A judge trying a case of trafficking in dangerous drugs under s. 39B(1) of the Dangerous Drugs Act 1952, upon a proper interpretation of s. 39B(2A) of the Act, and in particular upon satisfying paragraph (d) thereof, may impose the sentence of imprisonment for life and 15 strokes of whipping on the accused instead of a death sentence; bearing in mind the word 'only' before the said paragraphs (a), (b), (c) and (d), the power of the court to impose the alternative sentence is to be exercised only in regard to the circumstances specified therein and not in any other circumstances; and bearing in mind too that paragraphs (a), (b), or (c) of s. 39B(2A) should be read disjunctively to each other but conjunctively with the mandatory requirement of paragraph (d), with the result that the condition in paragraph (d) must first be satisfied before the discretion to impose the sentence of life imprisonment under the section can be invoked. The condition for para (d)'s application is that the convicted person had assisted the enforcement agency in disrupting drug trafficking activities within or outside Malaysia. Here, no evidence was adduced that the appellant had assisted the enforcement agency in disrupting drug trafficking activities within or outside Malaysia and therefore, no certificate by the Public Prosecutor was produced to that effect. Clearly the requirement of s. 39B(2A) DDA had not been fulfilled for the imposition of imprisonment for life and 15 strokes of whipping, and the trial judge was wrong in opting to exercise his discretion under this provision. The sentence is hence replaced with a death sentence.
Mohd Saifuddin Ab Rahman v. PP & Another Appeal [2021] 1 CLJ 343 [CA]

CRIMINAL PROCEDURE: Appeal - Appeal against conviction and sentence - Accused convicted for offence of drug trafficking - 4,045g cannabis found in carrier basket of motorcycle - Accused sentenced to life imprisonment and 15 strokes of whipping - Whether prosecution proved element of possession of drugs - Whether knowledge of drugs could be inferred - Whether defence probable and adequately considered - Whether investigation complete and proper - Whether conviction and sentence safe - Whether ought to be set aside - Dangerous Drugs Act 1952, ss. 39B(1)(a), 39B(2) & 39B(2A)(c)

CRIMINAL PROCEDURE: Appeal - Appeal against sentence - Appeal by prosecution - Accused convicted for offence of drug trafficking - 4,045g cannabis found in carrier basket of motorcycle - Accused sentenced to life imprisonment and 15 strokes of whipping - Whether trial judge could exercise discretion in sentencing - Whether discretion exercised correctly - Whether accused satisfied requirement under s. 39B(2A) of Dangerous Drugs Act 1952 for trial judge to exercise discretion - Whether accused ought to be sentenced to death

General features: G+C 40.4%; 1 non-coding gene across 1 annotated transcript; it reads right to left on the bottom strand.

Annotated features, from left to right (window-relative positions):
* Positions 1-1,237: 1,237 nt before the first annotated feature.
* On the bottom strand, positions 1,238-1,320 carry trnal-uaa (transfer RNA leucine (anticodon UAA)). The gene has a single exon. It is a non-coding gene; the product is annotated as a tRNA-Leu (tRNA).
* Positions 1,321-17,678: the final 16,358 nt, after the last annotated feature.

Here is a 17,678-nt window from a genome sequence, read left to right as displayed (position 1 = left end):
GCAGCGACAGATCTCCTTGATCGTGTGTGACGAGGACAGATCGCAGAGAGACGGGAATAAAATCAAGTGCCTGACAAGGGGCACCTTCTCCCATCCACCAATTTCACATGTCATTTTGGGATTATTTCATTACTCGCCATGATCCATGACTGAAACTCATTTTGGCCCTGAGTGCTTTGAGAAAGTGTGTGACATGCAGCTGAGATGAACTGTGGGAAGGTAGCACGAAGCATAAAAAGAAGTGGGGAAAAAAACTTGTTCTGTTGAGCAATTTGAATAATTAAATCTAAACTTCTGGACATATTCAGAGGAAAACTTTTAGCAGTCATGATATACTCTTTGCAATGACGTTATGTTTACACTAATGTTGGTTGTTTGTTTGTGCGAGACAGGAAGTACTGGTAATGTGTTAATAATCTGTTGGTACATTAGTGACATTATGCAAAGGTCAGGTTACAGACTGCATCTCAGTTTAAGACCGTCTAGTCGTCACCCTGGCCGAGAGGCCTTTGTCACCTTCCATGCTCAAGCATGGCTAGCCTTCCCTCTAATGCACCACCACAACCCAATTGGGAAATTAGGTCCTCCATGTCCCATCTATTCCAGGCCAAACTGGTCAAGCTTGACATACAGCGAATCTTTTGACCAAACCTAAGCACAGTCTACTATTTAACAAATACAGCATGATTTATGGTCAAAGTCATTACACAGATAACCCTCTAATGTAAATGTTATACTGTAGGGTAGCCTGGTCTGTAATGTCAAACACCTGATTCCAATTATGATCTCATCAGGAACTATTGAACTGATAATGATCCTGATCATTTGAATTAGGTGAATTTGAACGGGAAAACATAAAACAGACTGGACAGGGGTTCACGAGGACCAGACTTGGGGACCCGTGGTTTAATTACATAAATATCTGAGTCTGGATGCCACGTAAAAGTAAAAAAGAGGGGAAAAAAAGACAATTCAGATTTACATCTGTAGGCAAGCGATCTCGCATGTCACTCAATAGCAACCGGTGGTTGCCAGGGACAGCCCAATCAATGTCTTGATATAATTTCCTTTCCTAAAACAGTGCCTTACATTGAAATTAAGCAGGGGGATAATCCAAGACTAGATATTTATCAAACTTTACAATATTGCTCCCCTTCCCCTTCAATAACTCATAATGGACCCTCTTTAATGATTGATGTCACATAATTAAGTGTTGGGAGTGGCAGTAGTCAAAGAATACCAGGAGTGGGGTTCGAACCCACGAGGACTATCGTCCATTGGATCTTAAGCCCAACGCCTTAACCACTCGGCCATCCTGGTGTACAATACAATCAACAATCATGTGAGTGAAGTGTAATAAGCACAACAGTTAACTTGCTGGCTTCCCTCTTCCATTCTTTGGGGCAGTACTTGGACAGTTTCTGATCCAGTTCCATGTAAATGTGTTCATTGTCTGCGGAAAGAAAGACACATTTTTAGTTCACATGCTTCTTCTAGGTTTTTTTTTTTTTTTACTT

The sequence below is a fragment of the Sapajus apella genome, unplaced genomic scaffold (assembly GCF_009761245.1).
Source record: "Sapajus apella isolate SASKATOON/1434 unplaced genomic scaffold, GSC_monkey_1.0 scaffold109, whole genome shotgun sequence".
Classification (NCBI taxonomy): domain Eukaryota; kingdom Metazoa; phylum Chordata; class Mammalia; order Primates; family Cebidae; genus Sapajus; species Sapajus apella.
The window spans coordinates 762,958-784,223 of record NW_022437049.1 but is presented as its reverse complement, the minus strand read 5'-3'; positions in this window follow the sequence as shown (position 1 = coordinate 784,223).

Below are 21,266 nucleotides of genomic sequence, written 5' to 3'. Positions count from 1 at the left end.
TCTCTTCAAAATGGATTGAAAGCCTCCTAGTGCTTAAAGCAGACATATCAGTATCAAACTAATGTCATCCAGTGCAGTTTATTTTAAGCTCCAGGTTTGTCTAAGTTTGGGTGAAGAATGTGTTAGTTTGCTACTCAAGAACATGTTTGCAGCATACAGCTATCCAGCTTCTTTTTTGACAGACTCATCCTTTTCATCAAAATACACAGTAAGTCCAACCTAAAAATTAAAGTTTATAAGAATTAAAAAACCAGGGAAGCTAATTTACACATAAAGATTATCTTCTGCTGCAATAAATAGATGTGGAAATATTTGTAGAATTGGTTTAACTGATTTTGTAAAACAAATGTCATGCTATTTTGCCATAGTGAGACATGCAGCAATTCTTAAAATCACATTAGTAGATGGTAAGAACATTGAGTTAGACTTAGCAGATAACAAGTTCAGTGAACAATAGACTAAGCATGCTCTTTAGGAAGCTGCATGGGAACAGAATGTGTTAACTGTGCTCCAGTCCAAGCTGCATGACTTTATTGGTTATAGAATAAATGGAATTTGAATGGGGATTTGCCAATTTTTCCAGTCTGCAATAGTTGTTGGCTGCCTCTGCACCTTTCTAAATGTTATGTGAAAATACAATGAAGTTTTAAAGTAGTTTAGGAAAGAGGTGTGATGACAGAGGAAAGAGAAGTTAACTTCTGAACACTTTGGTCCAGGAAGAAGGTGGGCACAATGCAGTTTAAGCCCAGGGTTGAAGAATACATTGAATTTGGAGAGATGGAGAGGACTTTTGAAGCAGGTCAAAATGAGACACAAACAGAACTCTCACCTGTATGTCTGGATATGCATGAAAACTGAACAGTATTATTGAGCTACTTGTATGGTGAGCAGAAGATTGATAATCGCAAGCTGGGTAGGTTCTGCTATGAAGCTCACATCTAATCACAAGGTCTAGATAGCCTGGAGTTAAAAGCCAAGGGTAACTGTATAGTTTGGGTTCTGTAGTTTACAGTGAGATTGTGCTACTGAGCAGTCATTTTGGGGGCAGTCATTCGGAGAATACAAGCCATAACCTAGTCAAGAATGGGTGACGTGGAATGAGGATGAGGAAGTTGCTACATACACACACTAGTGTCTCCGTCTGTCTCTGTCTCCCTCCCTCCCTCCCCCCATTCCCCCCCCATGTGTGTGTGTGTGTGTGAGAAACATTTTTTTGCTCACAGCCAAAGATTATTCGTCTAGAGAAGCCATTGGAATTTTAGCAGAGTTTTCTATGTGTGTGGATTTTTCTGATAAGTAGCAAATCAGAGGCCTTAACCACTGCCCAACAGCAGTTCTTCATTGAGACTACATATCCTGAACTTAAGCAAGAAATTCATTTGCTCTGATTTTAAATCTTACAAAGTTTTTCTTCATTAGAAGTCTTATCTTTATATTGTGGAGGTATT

KAMALUDIN MD SAID JCA
AZIZAH NAWAWI JCA
NORDIN HASSAN JCA

  • For the appellant - Shah Rizal & Nik Muammer Hurrie; M/s Shah & Hurrie
  • For the respondent - Nurul Farhana Khalid; DPP

A retrenchment exercise on the ground of redundancy carried out by an employer without providing any reasonable justification for treating the employee's position as redundant coupled with a failure to adhere to the principle of Last-In First-Out may render the termination of employment without any just cause and excuse; redundancy may also not be justified and be seen as mala fide where the employee's position is replaced with a new one post his retrenchment.
Ng Chang Seng v. Technip Geoproduction (M) Sdn Bhd & Anor [2021] 1 CLJ 365 [CA]

LABOUR LAW: Employment - Retrenchment - Claimant worked with company for 13 years before retrenchment on ground of redundancy - Whether company followed Last-In First-Out principle - Whether retained employees had special skills and expertise not found in claimant - Whether termination actuated by irrelevant considerations - Whether retrenchment exercise bona fide - Whether termination on ground of retrenchment arising out of redundancy was for just cause or excuse